FIG. 6 is a block diagram illustrating a test system 600 including the circuit system 200 of FIG. 2. Various embodiments of the test system 600 include a test mounting board 602 and ATE 608. The test mounting board 602 includes test logic 604 configured to operate between a mount 606 and the ATE 608. The mount 606 may be configured to connect to the circuit system 200 to be tested and to communicate signals between the test logic 604 and the circuit system 200. The test logic 604 may be configured to receive data, addresses, and instructions from the ATE 608 and to use these data and instructions to generate additional data and addresses. The test logic 604 may be further configured to use the generated data and addresses to test the circuit system 200, receive test results from the circuit system 200, and to report these test results to the ATE 608. The mount 606 may be configured to communicate data, addresses, and test results between the test logic 604 and the circuit system 200.

Communication between the ATE 608 and the test logic 604 may be at a different clock frequency than communication between the test logic 604 and the circuit system 200 being tested. Through the use of the test logic 604, the ATE 608 may be configured to operate at a first frequency and can be used to test the circuit system 200 at a second higher frequency. For example, an ATE 608 configured to test a circuit system 200 at 150 MHz may be used for testing the circuit system 200 at 300 MHz or more using the test mounting board 602.

In order to test the circuit system 200 at a frequency greater than communications received from the ATE 608, the test logic 604 may include physical components, memory addresses, and test data responsive to an address and test data received from the ATE 608. In some embodiments, these components are programmable to generate a variety of test patterns. The physical components may include circuits and/or multiplexed pins configured to automatically generate communication between the test logic 604 and the memory interface logic 210 (not depicted in FIG. 6) of the circuit system 200. In various embodiments, the physical components may be integrated with the circuit system 200. In some embodiments, the physical components may be integrated with the mount 606. In various embodiments, test system 600 may be configured to test the circuit system 400, and/or 500. Further details may be found within U.S. patent application Ser. No. 11/223,286, filed on Sep. 9, 2005, titled “Shared Bond Pad for Testing a Memory within a Packaged Semiconductor Device,” now U.S. Pat. No. 7,245,141, referenced elsewhere herein.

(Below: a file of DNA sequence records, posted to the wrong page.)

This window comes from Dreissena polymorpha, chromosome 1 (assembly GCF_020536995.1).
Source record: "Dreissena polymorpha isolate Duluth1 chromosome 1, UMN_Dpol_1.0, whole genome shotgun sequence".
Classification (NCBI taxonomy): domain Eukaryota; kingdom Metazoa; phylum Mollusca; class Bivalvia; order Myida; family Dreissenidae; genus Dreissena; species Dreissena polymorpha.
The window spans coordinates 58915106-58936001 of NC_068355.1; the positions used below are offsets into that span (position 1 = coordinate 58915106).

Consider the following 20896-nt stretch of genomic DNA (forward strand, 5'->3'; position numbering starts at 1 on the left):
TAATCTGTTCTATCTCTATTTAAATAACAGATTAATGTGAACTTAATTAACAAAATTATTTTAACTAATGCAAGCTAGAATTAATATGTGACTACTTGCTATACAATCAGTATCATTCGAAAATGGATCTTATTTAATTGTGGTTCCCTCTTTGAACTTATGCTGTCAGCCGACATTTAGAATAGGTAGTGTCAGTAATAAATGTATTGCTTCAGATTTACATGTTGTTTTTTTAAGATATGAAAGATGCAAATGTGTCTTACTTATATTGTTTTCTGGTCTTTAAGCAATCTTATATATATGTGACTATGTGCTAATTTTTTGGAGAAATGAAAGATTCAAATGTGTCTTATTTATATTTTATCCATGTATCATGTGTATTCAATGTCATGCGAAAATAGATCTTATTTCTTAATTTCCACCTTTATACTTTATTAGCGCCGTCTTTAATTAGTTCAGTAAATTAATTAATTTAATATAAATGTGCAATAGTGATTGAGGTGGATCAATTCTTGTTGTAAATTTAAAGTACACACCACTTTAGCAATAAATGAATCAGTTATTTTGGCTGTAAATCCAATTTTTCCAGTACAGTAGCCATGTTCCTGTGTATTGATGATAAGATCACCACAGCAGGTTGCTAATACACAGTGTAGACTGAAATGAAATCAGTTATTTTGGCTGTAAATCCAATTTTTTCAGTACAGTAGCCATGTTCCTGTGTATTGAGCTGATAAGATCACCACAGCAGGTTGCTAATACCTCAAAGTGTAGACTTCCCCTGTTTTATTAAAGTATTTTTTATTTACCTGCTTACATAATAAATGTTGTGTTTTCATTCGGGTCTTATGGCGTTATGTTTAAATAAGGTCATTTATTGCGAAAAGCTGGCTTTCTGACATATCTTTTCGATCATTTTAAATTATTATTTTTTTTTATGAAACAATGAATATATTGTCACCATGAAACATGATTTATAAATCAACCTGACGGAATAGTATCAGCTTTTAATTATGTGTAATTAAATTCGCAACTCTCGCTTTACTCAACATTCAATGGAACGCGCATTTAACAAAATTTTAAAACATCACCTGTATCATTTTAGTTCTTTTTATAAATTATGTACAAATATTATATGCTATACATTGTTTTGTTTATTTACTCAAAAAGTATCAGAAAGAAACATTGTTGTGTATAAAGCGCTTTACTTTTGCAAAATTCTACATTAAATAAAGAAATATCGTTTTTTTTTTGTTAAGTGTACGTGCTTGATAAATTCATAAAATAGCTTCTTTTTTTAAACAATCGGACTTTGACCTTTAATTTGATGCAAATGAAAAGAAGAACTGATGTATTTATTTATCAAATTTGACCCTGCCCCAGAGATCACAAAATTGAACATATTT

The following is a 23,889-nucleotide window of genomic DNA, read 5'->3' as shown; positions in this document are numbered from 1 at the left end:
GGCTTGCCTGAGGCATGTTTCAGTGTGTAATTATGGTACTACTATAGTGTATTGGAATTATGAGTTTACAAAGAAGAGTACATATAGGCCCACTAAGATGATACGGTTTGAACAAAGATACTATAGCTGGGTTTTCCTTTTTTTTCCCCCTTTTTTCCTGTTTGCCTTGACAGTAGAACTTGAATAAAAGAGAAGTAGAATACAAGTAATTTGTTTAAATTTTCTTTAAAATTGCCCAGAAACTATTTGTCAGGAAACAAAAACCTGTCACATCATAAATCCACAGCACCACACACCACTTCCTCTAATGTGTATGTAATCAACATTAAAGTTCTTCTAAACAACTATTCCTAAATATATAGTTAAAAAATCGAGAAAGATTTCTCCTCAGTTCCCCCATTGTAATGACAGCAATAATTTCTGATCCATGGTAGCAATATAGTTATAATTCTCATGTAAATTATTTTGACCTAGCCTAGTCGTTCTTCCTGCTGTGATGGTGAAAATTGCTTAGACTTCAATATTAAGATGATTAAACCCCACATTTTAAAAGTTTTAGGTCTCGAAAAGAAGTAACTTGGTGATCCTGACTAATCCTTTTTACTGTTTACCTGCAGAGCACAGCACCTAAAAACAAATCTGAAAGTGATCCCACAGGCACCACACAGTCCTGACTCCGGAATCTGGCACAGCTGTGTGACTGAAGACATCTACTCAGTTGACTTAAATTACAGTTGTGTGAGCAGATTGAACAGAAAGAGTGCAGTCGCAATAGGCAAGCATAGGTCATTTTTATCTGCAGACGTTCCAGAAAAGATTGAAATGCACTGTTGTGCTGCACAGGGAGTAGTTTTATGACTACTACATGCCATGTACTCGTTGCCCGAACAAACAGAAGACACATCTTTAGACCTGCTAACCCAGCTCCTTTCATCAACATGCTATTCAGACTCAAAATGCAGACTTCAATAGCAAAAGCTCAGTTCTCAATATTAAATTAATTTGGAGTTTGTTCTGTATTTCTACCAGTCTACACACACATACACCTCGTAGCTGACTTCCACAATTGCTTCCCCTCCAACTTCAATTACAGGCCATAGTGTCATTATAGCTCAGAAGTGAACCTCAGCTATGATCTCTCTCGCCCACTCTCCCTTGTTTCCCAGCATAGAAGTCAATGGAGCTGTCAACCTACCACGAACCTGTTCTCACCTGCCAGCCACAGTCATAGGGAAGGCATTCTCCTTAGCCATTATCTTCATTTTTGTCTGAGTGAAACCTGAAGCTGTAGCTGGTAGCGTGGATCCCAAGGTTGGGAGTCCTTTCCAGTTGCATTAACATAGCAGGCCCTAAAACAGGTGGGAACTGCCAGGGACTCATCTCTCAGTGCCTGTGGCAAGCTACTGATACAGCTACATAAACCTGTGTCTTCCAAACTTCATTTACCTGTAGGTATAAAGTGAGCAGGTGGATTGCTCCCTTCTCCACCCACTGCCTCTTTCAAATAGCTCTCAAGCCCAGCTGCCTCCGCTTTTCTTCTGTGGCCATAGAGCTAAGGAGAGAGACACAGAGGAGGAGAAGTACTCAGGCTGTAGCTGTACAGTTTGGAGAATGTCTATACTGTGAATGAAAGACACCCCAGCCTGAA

FIG. 7 is a block diagram illustrating alternative embodiments of a circuit system 700. The circuit system 700 differs from the circuit system 200 in that the integrated circuit 202 comprising test logic 702 and an optional connection map 704. The integrated circuit 202 may also be in communication with an optional ATE 708. The test logic 702 may be configured to test connections between the integrated circuit 202 and the memory device 204 through the bus 214. The connection map 704 may be configured to store information regarding the status of individual connections. For example, the bus 214 may include 5625 nano-scale connections as a 75 by 75 array. After the memory device 204 is attached to the integrated circuit 202, these connections may be tested using the test logic 702 and the results of these tests stored in the connection map 704. Alternatively, the results of these tests may be communicated to an external test device. The results of tests that are made using the test logic 702 may be optionally used to reconfigure a reconfigurable interface logic 706 within the memory device 204 such that redundant (e.g., excess) connections within bus 214 can be used as substitutes for connections that are defective. In various embodiments, the test logic 702 may receive testing instructions from the ATE 740 and/or the application logic 206. Further details may be found within U.S. patent application Ser. No. 11/258,484, titled “Component Testing and Recovery” referenced elsewhere herein.